EPO may improve cognition for depression, bipolar disorder patients

Researchers say larger tests of the cognitive effects of EPO -- best known as a performance-enhancing drug used by athletes -- are needed to confirm recent study results.
By Stephen Feller  |  Sept. 19, 2016 at 11:46 AM
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WASHINGTON, Sept. 19 (UPI) -- A hormone best known for its use as a performance-enhancing drug among athletes such as Lance Armstrong showed promise as a treatment for depression and bipolar disorder, according to a recent study.

Researchers in Europe found erythropoietin, or EPO, improved cognitive performance in patients with both psychological conditions, though it did not improve quality of life, according to the study, published in the journal European Neuropsychopharmacology.

EPO is a hormone produced in the kidney that plays a role in production of red blood cells and gives blood a greater capacity to carry oxygen.

Athletes such as Armstrong, who admitted a few years ago to using it during his historic run at the Tour de France, have used EPO because it improves muscle performance during workouts and competition. The hormone is also used to treat anemia.

"The results of this study, albeit preliminary, give hope to people suffering from mood disorders and associated neurocognitive symptoms," Eduard Vieta, chair of the psychiatry and psychology department at the University of Barcelona Hospital Clinic, said in a press release. "Those symptoms are now recognized as a core part of affective disorders and are not appropriately tackled by the currently available pharmacological armamentarium, despite their close association with relevant clinical outcomes such as the ability to return to work."

For the study, results of which were presented at the European College of Neuropharmacology's annual conference, researchers recruited depressive or bipolar patients to participate, treating 40 with EPO and 39 with saline once per week for eight weeks.

Participants were assessed for cognition, mood, quality of life and socio-occupational capacity at week 1 and week 9, and followed up with again at week 14. The researchers found those treated with EPO showed improved speed of complex cognitive processing, though the cognitive results were not linked to any change in overall quality of life or socio-occupational function.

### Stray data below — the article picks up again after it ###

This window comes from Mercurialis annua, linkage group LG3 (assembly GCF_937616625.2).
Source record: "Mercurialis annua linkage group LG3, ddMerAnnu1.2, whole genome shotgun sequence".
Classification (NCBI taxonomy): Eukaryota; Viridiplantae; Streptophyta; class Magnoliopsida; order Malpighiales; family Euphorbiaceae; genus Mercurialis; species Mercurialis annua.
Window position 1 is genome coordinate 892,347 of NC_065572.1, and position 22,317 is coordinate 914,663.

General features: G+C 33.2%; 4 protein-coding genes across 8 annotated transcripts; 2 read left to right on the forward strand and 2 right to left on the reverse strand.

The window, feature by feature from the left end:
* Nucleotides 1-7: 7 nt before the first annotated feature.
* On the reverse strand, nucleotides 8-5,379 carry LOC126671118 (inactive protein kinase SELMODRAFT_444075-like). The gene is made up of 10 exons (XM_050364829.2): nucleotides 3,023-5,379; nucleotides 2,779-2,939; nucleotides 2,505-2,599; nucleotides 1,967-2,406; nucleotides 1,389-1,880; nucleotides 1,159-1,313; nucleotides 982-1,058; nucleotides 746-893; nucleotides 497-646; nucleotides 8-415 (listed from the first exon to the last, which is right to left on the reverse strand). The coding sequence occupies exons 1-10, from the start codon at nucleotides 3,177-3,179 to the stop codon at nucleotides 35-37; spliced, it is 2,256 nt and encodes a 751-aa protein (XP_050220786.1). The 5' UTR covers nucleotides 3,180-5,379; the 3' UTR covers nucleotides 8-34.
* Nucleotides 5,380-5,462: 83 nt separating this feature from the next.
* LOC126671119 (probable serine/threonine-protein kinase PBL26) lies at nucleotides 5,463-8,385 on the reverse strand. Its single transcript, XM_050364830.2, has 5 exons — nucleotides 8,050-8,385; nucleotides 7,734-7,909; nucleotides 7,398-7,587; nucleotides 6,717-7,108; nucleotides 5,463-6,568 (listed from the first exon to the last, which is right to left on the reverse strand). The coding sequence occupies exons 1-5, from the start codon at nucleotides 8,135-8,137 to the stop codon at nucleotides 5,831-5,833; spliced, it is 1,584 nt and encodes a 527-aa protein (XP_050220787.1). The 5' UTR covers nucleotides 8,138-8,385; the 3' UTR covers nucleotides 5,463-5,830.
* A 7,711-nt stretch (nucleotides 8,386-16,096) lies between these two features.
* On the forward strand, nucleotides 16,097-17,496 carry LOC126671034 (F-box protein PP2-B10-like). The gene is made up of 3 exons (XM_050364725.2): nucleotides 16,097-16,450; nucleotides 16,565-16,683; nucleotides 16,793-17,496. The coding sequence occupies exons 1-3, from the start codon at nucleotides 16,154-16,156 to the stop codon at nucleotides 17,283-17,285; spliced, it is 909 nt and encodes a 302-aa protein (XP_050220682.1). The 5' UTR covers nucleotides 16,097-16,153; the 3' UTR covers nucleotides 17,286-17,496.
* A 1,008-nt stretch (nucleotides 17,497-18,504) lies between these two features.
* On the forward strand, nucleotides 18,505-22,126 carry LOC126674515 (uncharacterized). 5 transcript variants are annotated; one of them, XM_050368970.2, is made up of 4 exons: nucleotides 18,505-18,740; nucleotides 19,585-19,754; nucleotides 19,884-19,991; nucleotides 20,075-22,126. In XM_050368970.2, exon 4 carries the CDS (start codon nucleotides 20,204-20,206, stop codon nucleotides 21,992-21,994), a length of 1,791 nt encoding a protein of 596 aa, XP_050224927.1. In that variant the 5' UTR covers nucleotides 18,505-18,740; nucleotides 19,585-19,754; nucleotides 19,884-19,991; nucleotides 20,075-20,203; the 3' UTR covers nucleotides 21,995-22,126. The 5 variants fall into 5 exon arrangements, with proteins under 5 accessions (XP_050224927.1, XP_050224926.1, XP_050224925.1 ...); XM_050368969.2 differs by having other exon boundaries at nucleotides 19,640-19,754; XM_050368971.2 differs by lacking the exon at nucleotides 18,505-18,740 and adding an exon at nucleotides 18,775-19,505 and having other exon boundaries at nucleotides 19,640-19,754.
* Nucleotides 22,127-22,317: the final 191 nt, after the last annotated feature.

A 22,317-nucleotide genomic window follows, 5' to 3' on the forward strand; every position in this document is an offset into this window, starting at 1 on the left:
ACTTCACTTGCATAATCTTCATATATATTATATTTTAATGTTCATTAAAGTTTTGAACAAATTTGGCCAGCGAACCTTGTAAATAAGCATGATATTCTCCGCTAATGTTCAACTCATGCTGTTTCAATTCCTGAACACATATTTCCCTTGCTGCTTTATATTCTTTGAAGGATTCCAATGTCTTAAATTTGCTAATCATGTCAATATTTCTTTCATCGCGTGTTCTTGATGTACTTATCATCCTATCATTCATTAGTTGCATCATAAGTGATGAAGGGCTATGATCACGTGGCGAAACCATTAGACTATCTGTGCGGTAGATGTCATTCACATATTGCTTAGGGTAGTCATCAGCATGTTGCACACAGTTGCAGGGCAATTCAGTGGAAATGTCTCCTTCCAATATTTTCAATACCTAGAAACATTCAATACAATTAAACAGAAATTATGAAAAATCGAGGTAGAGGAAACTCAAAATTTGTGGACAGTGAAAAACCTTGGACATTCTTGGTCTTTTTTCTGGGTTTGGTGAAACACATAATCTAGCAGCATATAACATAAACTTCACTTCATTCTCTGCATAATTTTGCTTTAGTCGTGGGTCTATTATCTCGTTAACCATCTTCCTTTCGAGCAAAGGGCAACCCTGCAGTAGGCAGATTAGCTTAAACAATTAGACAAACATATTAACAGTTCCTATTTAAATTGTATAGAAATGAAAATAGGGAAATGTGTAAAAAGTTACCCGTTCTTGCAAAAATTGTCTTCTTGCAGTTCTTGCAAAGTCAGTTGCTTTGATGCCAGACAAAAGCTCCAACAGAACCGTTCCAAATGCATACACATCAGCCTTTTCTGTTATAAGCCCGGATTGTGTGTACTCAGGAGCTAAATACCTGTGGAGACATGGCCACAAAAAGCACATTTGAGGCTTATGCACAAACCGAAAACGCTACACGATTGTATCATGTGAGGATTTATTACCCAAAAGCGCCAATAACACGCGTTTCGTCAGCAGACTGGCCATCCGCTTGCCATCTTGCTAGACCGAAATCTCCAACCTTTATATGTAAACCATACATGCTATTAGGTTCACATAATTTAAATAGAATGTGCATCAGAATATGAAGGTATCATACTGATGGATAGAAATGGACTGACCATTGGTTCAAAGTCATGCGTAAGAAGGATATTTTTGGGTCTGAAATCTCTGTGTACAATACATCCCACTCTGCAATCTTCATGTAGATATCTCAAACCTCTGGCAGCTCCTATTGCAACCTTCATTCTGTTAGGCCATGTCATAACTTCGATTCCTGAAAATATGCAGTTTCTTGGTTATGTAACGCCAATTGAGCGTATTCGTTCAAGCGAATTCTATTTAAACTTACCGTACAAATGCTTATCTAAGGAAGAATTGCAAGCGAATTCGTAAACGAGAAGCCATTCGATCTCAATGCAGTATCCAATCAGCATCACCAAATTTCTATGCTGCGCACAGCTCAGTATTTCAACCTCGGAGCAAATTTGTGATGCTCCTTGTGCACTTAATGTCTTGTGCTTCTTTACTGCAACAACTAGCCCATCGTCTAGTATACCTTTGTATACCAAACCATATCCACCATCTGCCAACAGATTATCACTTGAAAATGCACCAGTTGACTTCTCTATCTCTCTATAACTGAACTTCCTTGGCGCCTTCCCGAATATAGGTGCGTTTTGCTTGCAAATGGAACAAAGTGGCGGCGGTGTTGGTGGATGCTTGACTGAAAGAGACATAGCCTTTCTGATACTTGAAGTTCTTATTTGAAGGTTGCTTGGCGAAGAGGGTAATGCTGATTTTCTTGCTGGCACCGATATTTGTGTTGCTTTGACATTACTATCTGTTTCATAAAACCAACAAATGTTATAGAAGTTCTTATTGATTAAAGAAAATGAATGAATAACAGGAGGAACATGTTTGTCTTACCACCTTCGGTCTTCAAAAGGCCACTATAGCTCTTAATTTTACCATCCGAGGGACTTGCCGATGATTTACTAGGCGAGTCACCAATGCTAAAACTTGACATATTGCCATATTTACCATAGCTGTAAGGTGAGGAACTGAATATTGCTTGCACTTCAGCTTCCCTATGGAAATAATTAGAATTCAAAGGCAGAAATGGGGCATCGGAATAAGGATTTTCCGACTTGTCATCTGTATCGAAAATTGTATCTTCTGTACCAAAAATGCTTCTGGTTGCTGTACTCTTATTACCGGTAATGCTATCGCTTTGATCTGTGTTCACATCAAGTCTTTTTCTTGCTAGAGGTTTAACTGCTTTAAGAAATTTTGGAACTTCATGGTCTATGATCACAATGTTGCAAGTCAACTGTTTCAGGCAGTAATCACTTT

During the study, patients receiving EPO showed an 11 percent improvement in baseline cognitive performance, which was maintained for about six weeks after treatment, the researchers report.

Calling the study's results "hypothesis-generating," the researchers say further trials are needed to understand the pro-cognitive effects of EPO treatment, as well as how it interacts with other aspects of psychological conditions and their drug treatments.

"We need bigger studies to confirm that the effects we have seen can be replicated, to confirm dosage, frequency of use and so on," said Dr. Kamilla Miskowiak, lead researcher on the study. "EPO is already used medically, so we know quite a lot about safety. Although EPO is generally safe if patients' red blood cell levels are controlled regularly, there are certain groups for whom the risk of blot clots is too high -- for example people who smoke or who have previously had blood clots. So although these results hold out great promise, EPO treatment is not ready to be rolled out as a treatment just yet and may not be for everyone."

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